Talk about ironic ... I originally submitted this article to my editor on Aug. 29, after the Dow had fallen "all the way" to 11,500 -- but it never got published.
The plan was to take you back to 1996 -- when the Dow crossed the 6,000 mark for the first time ever -- to a Charlie Rose roundtable that included Jim Cramer and Motley Fool co-founders David and Tom Gardner.
Another crazy call by Cramer
Back then, Cramer argued that the Dow would soar all the way to 7,500 -- despite the fact that it had already more than doubled in just over five years, and that even shares of behemoths like ExxonMobil
Meanwhile, David and Tom took a much different approach, telling viewers, "We don't care where the market is headed." They explained that they were focused on finding the best eight or nine stocks to grow your wealth over the long haul.
Basically, they searched for stocks that:
- Were underfollowed on Wall Street.
- Had a net profit margin of at least 10%.
- Had earnings and sales growth greater than 25%.
- Had insider holdings of 15% or more.
I went on to show how, early on, this approach led them to America Online, Amazon.com, and Starbucks
After all, Cramer had been right on the money. The Dow soared to well over 9,000 in 1998 and reached a whopping 11,500 less than two years after that -- which is exactly where it stood on Aug. 29, 2008, when I submitted my article.
Could my timing be any worse?
Sure, we were in the middle of a fierce bear market -- but I pointed out that of the 24 stocks David and Tom recommended to their Stock Advisor subscribers during the last bear market:
- Twenty-three were (or were sold) in positive territory.
- Eleven had more than doubled.
- Five were up more than 400%.
I even added, "I bring this up merely to illustrate that despite what all the talking heads on TV are telling you, you absolutely should be buying great companies right now -- while they are still selling at massive discounts."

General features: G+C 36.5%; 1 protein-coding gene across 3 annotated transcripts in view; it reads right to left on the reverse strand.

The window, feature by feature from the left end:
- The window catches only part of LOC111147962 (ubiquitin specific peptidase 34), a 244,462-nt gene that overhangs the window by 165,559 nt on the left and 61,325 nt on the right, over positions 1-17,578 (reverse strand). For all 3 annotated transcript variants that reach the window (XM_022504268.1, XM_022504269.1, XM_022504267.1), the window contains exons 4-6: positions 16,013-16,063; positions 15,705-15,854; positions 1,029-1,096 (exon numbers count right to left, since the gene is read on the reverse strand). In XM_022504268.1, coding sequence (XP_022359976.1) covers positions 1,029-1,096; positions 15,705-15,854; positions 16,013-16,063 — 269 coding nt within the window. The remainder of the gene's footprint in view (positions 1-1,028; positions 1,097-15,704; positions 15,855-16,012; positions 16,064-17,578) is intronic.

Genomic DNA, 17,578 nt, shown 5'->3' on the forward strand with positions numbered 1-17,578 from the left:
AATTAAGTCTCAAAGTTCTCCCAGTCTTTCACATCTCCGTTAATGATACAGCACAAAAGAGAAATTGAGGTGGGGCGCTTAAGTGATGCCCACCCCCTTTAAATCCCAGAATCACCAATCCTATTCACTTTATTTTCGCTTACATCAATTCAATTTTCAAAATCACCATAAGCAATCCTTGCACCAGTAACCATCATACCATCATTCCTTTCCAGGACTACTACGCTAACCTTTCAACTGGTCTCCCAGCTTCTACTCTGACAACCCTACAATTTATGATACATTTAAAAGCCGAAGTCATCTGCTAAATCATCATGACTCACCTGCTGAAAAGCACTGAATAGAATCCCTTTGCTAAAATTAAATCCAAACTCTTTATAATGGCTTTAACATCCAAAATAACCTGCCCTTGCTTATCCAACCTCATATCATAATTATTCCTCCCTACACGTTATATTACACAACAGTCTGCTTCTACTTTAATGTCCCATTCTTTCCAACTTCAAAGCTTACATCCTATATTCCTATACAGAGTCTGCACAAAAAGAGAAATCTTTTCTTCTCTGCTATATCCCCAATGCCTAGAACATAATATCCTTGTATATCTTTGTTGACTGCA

I'd almost jokingly insinuated that the Dow could drop to 7,500 ... and then, within six weeks, we were a mere 200 points from seeing it do just that.
And here we are now
In the process, I watched my nice double-digit gains in stocks like Google
Now I am left with the same questions that you probably have:
After being so thoroughly humbled by this market, I won't go so far as to suggest that you follow Buffett's lead to be greedy when others are fearful. And I won't even preach what my fellow Fools and I are practicing.
Instead, I'll simply share the advice that Tom Gardner recently gave us at our companywide "huddle" ...
How you can turn losses into a huge win
Tom pointed out that when things are going well, most of us spend all of our time high-fiving and celebrating, whereas when things go sour, we turn to sulking, worrying, and even panicking.
Meanwhile, when the going gets tough for the toughest, smartest, and most successful people out there, they do something drastically different ... they learn from it. And that's what sets them apart.
Take Benjamin Graham, for example ...